Home is… What your passport says?

“Could you pass the tomato sauce?”

“The what?!?”

“The tomato sauce.”

“Oh, you mean the ketchup!”

“Yeah that”

Just a typical conversation at the dinner table between the many international students attending the fifth plant functional traits course in Perú co-hosted by the University of Bergen and Arizona. Most of our conversations are punctuated by local colloquialisms and some even take on a bilingual flair (“How would you say that in *insert language*?” or “We would say it like this in *insert language*.”). However, these idiosyncrasies are not only limited to our everyday conversations and our discussions revolving around science often have many diverse takes.

Fast forward and the COVID-19 pandemic has wreaked havoc on global transportation networks. With Perú being one of the countries to declare a state of emergency and closing all borders and internal travel resulting in half of us being stranded. The awesome multinational cast of researchers that we are means that we’re now faced with a bit of a conundrum. We all belong to different institutions and countries – with many of us not even studying in our home country. Who do we belong to? Who is responsible for helping us get home?

Well, I can tell you this, a residence permit only means so much – and support from your home institution? Don’t put too much stake on that! Having dual citizenship myself, and living in a third country while doing my Masters you’d think I’d have many avenues to pursue to try and get out. Well, the country I currently live (and have residence) in simply turned me away and my home country was of no assistance. The only light at the end of the tunnel – my second nationality – a country that I’ve never even lived in! Many of us were in the same boat, with most institutions dragging their feet to give any support (although a special shout out to the guys at Bergen) and having to just wait it out until our different governments could (hopefully) help us out.

The empty streets of Cusco during the lockdown. Normally these alleys would be packed with locals and tourists alike.

Now, one could argue that we put ourselves in this situation. Going off to a developing country in what appears to be an emerging pandemic only to go out and ‘mess-around’ in the mountains in the name of science. But it’s so much more than that. As much as I was looking forward to learning about the science side of things the part of the course that I found the most attractive was the chance to meet so many international researchers. Science is after all a social activity and, with the ease of long-distance communication, collaborative projects can often span the globe. So, in reality this course is but a snapshot of what science looks like and how things work and working abroad is not uncommon. So, the question is should we stop trying to be globe trotters and just keep it local? Return back to a time when it was ‘us’ vs. ‘them’? Should we just dismantle the global science community?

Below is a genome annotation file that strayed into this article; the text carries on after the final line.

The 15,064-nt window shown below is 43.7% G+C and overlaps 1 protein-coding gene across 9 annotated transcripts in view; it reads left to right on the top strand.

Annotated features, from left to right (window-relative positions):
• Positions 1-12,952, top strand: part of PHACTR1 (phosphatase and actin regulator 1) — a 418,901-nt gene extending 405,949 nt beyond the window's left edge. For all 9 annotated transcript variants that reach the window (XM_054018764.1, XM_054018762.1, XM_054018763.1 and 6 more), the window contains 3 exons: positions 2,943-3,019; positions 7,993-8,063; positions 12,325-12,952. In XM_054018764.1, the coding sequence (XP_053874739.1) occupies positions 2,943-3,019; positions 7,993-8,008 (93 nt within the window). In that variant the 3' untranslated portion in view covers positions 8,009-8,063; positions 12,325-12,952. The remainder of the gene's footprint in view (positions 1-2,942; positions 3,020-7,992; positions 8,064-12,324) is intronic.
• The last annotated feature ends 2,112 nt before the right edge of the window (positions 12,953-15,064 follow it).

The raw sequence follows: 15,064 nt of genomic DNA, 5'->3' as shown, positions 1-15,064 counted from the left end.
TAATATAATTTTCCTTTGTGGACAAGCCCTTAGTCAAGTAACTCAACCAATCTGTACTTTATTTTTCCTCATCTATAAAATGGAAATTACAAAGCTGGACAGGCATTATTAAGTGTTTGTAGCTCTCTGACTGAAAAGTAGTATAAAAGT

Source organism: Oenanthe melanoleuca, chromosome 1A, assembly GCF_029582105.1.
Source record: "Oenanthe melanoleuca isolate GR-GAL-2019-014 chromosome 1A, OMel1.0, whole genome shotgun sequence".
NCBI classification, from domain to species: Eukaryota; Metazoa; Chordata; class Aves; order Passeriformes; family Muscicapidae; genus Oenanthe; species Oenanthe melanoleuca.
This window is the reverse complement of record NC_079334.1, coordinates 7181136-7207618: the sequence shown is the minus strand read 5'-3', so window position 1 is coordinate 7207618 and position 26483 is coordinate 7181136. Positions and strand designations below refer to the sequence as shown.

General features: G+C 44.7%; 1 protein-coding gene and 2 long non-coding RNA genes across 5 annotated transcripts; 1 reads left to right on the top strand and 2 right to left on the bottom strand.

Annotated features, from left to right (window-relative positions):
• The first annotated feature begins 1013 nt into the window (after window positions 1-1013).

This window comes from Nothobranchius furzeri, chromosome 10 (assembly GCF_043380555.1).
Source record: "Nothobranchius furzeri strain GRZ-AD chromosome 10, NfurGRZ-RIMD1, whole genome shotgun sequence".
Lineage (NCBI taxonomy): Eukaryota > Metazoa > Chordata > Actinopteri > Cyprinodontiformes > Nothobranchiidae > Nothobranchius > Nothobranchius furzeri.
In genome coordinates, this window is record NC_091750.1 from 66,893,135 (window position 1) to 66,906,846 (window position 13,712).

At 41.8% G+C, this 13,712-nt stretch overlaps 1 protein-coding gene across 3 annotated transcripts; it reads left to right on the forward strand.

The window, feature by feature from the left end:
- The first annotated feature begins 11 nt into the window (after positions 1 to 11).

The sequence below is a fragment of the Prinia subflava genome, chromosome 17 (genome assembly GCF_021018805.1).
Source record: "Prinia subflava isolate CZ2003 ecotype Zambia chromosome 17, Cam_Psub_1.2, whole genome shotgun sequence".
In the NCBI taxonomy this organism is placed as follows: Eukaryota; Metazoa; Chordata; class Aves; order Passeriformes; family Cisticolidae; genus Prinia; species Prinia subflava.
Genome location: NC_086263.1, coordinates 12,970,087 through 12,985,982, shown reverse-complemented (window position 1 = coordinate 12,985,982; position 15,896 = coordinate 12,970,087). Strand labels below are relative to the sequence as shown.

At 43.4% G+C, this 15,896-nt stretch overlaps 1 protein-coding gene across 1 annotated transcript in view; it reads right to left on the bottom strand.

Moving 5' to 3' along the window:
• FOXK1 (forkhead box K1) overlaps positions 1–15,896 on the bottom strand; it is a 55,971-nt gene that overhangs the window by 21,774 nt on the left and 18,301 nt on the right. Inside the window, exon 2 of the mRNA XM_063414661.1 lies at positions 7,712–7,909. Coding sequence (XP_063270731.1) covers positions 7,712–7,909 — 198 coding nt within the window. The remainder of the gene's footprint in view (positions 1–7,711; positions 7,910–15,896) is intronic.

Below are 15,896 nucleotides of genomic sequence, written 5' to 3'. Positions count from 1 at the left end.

Maybe it’s time that institutions actually take some responsibility for their employees. After all, we oftentimes uproot our whole lives to work with them, the least they could do is have our backs in times of crisis. We shouldn’t have to rely on the ‘back-up’ support from consulates and embassies – our institutions should be fighting for us too! I think if we were to ‘localise’ our science within country and institutional borders in fear of unknown disasters we would only be hamstringing that which we hold dear. We would be losing out on input of researchers from different cultural and sociological backgrounds and ultimately their unique take on that which we call science. In addition, localising science would mean missing out on heated extensive conversations regarding the correct pronunciation of words – I’m looking at you Americans! 😉

🐾 Tanya1

  1. For a more eloquent take have a look at this PopSci article that we wrote about our experience here. ↩︎

Tanya Strydom
Tanya Strydom
Postdoctoral Researcher

Self-diagnosed theoretical ecologist, code switcher (both spoken and programmatic), artistic alter-ego, and peruser of warm beverages.